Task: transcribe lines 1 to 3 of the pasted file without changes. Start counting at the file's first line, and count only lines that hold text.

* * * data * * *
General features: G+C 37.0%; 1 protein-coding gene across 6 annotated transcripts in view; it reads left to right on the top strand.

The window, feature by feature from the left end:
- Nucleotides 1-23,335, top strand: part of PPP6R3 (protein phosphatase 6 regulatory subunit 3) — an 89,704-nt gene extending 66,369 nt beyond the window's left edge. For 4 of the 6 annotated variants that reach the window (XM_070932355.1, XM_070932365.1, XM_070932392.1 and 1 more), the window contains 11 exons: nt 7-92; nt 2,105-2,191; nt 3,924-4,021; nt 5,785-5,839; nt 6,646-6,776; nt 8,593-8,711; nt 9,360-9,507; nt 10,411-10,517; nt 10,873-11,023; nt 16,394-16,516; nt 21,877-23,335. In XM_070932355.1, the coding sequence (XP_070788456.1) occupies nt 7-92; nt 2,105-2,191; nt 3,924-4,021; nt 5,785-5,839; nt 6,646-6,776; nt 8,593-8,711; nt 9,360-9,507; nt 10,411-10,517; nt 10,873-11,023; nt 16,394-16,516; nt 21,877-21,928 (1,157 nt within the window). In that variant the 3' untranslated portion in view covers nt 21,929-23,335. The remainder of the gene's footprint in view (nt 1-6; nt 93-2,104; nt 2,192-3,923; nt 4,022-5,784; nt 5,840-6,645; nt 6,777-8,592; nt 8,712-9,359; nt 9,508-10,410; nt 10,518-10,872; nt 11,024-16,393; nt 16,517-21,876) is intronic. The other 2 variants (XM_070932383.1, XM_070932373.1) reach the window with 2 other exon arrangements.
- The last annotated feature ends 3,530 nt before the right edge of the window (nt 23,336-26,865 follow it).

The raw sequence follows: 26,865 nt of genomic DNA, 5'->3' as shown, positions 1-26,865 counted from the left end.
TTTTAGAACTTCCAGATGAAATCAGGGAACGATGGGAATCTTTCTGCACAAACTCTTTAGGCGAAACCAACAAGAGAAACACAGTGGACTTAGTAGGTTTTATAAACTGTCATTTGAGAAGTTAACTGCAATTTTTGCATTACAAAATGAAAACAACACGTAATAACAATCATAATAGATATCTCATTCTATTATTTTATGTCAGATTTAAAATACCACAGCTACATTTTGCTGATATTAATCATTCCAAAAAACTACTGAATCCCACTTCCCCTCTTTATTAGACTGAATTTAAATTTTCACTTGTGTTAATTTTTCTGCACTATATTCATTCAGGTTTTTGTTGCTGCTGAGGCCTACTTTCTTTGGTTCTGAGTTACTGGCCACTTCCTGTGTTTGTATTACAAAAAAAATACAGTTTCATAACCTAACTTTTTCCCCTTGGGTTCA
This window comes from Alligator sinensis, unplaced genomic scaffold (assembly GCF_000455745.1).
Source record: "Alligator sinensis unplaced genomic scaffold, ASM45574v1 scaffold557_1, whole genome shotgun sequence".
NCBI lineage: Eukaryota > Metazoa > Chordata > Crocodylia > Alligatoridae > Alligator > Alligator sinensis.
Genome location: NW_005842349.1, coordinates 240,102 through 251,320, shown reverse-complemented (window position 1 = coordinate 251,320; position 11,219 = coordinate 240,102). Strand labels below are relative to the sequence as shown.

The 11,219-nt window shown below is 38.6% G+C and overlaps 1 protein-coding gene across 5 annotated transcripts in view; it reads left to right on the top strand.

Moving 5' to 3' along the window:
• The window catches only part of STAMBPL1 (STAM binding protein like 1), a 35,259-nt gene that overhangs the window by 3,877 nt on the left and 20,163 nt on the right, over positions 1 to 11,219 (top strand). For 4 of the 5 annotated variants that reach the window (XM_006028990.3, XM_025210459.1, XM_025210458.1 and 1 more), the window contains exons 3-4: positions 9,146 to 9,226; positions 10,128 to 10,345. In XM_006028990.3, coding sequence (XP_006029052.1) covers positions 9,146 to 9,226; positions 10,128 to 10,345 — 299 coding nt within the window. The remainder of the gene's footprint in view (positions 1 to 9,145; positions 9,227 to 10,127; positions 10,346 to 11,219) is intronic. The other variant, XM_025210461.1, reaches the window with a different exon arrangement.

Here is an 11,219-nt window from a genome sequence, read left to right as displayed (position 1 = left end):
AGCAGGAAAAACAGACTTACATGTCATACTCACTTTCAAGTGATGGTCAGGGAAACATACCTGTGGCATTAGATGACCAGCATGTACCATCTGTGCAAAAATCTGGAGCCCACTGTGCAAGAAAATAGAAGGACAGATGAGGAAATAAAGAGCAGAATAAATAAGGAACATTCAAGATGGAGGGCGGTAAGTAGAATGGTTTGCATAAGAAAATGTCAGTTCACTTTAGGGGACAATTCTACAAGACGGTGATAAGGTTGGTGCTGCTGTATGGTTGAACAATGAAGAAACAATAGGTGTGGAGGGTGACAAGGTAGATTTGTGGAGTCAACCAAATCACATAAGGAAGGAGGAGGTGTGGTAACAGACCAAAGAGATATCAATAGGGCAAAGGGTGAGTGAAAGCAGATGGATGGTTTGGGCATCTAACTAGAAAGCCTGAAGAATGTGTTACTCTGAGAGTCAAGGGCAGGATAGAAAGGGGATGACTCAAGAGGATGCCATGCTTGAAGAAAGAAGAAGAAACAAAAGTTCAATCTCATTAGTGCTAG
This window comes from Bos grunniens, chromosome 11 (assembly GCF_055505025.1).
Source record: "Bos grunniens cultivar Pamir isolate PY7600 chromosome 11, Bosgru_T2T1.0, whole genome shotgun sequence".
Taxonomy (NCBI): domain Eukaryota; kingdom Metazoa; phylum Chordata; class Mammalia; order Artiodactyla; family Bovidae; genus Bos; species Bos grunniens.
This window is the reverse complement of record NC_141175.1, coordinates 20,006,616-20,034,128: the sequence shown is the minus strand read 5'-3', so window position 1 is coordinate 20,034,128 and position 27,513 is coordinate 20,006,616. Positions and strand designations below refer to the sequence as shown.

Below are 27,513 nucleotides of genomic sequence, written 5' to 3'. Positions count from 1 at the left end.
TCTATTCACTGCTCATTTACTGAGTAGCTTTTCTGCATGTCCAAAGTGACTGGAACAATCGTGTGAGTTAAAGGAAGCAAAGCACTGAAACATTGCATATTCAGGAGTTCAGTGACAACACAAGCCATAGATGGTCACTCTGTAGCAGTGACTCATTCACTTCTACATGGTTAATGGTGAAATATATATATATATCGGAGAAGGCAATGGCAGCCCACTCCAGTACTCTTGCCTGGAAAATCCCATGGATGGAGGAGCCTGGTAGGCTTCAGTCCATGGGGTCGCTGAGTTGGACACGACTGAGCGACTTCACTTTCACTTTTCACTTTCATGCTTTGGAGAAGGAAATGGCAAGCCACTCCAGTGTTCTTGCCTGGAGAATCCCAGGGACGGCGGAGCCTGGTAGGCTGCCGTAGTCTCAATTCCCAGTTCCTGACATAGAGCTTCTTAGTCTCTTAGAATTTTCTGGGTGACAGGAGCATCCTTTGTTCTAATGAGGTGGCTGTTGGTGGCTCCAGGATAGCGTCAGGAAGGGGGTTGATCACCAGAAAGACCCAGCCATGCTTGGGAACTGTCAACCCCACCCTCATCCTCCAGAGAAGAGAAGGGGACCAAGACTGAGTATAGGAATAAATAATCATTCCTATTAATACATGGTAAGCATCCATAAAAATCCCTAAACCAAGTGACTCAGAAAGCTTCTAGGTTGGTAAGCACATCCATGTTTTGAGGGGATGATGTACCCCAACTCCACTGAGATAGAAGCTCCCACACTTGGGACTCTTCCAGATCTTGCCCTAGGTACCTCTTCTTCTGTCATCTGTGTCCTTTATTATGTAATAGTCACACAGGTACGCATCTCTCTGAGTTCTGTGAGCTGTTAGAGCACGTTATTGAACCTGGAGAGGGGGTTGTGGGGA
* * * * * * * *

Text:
General features: G+C 37.0%; 1 protein-coding gene across 6 annotated transcripts in view; it reads left to right on the top strand.

The window, feature by feature from the left end:
- Nucleotides 1-23,335, top strand: part of PPP6R3 (protein phosphatase 6 regulatory subunit 3) — an 89,704-nt gene extending 66,369 nt beyond the window's left edge. For 4 of the 6 annotated variants that reach the window (XM_070932355.1, XM_070932365.1, XM_070932392.1 and 1 more), the window contains 11 exons: nt 7-92; nt 2,105-2,191; nt 3,924-4,021; nt 5,785-5,839; nt 6,646-6,776; nt 8,593-8,711; nt 9,360-9,507; nt 10,411-10,517; nt 10,873-11,023; nt 16,394-16,516; nt 21,877-23,335. In XM_070932355.1, the coding sequence (XP_070788456.1) occupies nt 7-92; nt 2,105-2,191; nt 3,924-4,021; nt 5,785-5,839; nt 6,646-6,776; nt 8,593-8,711; nt 9,360-9,507; nt 10,411-10,517; nt 10,873-11,023; nt 16,394-16,516; nt 21,877-21,928 (1,157 nt within the window). In that variant the 3' untranslated portion in view covers nt 21,929-23,335. The remainder of the gene's footprint in view (nt 1-6; nt 93-2,104; nt 2,192-3,923; nt 4,022-5,784; nt 5,840-6,645; nt 6,777-8,592; nt 8,712-9,359; nt 9,508-10,410; nt 10,518-10,872; nt 11,024-16,393; nt 16,517-21,876) is intronic. The other 2 variants (XM_070932383.1, XM_070932373.1) reach the window with 2 other exon arrangements.